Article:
Wave energy, a plant off the coast of Scotland – Surroundings and surroundings

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Innovative technology developed by an Irish company could make Europe self-sufficient. OceanEnergy has built the world’s largest wave power generator

Irish ocean energy After successfully testing its technology that uses wave motion to generate electricity in Hawaii, the European project will coordinate WEDUSEA and build a 1MW power plant off the coast of Scotland.

Backed by the government’s development agency Enterprise Ireland and Europe’s first VC, Ocean Energy has developed The largest capacity wave power generation equipment in the world. WhyThis innovative technology produces energy in a safe, sustainable and economical way. Soon Europe will be able to get electricity from ocean waves and become energy independent through the use of renewable resources.

Europe is working with the WEDUSEA project

Project vedusia It is part of the European program Horizon Europe It aims to create concrete solutions to tackle climate change and achieve the Sustainable Development Goals recommended by the United Nations.

WEDUSEA means: ‘Utility scale wave energy display to enable tables.The project, costing €19.6 million, was financed for half by the Horizon Europe programme, the British Innovate UK for 5.3 million and the rest by private companies. lasting four years, it sees the participation of 14 among companies and universities in Ireland, the United Kingdom, Germany, France and Spain.

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largest wave power generator in the world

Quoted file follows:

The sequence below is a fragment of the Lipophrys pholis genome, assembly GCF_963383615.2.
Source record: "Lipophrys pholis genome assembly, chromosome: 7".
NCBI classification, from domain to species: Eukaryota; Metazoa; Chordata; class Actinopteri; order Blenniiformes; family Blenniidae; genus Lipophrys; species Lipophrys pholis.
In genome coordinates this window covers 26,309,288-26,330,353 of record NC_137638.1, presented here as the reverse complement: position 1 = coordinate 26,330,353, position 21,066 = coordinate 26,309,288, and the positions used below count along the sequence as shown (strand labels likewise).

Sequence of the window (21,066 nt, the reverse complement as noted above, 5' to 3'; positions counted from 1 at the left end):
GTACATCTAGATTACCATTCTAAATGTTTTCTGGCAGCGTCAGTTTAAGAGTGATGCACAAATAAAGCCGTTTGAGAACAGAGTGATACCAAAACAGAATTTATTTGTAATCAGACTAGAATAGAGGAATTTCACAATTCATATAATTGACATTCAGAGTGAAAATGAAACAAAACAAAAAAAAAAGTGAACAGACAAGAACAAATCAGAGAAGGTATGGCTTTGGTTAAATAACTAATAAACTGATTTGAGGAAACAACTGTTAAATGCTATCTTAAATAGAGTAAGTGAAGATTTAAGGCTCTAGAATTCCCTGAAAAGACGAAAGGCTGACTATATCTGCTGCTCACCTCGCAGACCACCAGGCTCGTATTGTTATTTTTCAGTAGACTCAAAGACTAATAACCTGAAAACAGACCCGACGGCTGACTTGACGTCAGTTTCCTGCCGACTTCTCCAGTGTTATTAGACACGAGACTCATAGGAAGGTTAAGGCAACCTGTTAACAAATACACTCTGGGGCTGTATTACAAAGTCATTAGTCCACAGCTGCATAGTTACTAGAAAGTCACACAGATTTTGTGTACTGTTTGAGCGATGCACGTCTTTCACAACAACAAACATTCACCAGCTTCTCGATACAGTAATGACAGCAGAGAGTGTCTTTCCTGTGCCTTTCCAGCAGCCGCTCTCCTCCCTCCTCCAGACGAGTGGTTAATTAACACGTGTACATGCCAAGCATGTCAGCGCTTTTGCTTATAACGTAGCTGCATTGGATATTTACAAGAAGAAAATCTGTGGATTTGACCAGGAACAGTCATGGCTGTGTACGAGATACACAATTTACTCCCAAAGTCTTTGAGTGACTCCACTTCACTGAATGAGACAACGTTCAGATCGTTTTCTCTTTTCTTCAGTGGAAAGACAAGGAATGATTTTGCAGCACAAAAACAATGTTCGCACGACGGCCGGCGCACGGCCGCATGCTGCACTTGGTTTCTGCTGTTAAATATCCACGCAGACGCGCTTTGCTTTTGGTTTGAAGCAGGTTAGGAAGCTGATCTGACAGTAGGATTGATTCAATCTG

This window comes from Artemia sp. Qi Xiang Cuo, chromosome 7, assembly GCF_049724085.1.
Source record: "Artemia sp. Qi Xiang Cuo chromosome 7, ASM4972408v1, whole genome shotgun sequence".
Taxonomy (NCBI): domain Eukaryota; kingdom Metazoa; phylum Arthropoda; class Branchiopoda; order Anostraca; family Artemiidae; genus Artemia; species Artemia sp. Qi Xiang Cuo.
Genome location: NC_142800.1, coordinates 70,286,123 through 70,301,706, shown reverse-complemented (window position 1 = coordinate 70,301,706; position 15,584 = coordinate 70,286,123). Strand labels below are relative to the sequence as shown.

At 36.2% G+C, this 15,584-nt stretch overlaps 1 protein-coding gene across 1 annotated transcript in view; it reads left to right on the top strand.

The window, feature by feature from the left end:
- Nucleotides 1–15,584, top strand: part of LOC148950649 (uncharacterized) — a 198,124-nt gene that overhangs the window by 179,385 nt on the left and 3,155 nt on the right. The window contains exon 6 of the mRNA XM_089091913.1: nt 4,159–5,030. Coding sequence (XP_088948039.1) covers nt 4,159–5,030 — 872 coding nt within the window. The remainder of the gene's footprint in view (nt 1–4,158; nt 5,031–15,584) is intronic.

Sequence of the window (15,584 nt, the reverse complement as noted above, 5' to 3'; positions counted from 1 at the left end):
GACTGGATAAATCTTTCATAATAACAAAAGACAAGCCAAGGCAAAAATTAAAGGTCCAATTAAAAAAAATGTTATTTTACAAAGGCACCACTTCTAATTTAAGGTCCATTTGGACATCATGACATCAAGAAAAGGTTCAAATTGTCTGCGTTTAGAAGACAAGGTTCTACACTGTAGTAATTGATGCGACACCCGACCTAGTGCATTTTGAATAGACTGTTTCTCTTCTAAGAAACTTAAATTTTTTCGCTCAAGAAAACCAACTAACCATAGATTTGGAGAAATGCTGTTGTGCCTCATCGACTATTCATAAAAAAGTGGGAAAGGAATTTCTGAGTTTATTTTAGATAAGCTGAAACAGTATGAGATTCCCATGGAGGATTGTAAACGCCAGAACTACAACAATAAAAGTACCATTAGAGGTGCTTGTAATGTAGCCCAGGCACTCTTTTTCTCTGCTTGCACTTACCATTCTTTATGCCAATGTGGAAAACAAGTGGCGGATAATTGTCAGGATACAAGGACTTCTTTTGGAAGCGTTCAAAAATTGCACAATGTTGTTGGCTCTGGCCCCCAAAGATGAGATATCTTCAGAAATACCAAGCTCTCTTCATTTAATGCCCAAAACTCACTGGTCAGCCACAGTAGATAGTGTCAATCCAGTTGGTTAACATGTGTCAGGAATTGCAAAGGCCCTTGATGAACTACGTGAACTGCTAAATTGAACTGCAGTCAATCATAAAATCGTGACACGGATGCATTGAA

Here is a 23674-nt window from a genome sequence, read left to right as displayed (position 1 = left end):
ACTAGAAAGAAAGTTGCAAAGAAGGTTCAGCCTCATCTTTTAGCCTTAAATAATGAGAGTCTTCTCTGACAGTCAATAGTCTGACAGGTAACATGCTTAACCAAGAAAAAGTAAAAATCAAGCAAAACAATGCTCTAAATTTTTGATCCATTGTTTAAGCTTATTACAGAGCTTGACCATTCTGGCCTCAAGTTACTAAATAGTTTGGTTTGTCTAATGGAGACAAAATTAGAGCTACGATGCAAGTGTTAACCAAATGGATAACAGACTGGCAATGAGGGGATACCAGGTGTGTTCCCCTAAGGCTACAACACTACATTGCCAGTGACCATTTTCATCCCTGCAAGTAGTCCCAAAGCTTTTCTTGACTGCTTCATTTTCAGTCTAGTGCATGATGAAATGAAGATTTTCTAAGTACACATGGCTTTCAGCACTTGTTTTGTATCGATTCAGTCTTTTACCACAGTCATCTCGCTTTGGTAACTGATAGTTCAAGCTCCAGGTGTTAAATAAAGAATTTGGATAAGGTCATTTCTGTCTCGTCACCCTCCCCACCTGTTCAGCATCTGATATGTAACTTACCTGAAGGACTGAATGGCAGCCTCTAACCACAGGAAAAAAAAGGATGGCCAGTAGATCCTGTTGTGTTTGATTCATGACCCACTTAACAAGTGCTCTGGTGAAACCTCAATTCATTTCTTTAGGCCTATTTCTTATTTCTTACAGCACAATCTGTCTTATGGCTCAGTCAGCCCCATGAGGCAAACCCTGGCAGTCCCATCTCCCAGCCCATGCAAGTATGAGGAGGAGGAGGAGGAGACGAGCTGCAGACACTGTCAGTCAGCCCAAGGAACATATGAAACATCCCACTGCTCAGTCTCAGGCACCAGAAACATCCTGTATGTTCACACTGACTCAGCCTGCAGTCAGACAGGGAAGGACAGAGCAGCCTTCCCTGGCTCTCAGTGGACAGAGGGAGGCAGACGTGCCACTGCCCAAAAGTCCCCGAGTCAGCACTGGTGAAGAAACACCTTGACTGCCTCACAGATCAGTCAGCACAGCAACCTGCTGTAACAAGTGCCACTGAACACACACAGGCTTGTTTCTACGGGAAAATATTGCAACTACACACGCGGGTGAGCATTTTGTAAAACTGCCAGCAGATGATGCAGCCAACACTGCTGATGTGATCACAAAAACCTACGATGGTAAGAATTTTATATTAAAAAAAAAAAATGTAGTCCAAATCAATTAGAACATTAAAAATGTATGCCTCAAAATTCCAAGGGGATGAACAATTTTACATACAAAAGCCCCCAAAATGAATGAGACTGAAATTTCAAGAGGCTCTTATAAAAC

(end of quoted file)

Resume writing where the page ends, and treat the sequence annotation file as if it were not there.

Clean energy from the waves with Ocean Energy

OceanEnergy has developed the largest wave power generator in the world: OE35. The device floats on the surface of the ocean with the bottom open to the water from which the wind is trapped: following the movement of the waves, the wind is directed through a turbine that drives to generate electricity. The OceanEnergy float device consists of only one moving part and all equipment is contained in a dry environment. Therefore maintenance is easy and scuba diving is not required.

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Unlike most similar systems, the OceanEnergy comes complete with plenty of storage space on board. This storage is critical and allows you to provide electricity for many applications such as data centers, desalination plants, hydrogen plants and aquaculture.

Getting energy from multiple sources, a possible target

as the professor explains Tony LewisOcean Energy’s Chief Technical Officer: “Wave energy is the most precious and continuously renewable resource in the world, but it is not yet fully realized. This European project will demonstrate that the technology is mature and ready for large-scale industrialization. The natural energy of the ocean will be fine for powering the electricity grid in the not too distant future”.

Tests to begin shortly at European Maritime Energy Center test site Orkney, Scotland’s Offshore Island,

Mathijs Soede Of the states of the European Commission: ,We expect WEDUSEA to advance the technology to harness energy from waves in collaboration with partners with multidisciplinary backgrounds. It will play a key role in achieving the 1 GW target for 2030 presented in our Offshore Renewable Energy Strategy. The current energy crisis shows that The use of multiple sources is important to guarantee supply”,

what is the energy of the waves

The World Economic Forum has estimated that If wave energy was fully harnessed globally, it could meet all the world’s electricity needs.

Sea waves use huge amounts of renewable and reliable energy. In fact, waves have the highest energy density compared to other renewable sources such as wind, solar, biomass and geothermal. This means that waves can contribute significantly to the resilience of the global energy mix. many countries including Australia, China, Denmark, Italy, Korea, Portugal, Spain, the United Kingdom and the United States, They are currently developing technologies that exploit wave motion. The US Energy Information Administration has calculated that Waves around the coasts of the United States could potentially provide 64% of that country’s electricity.

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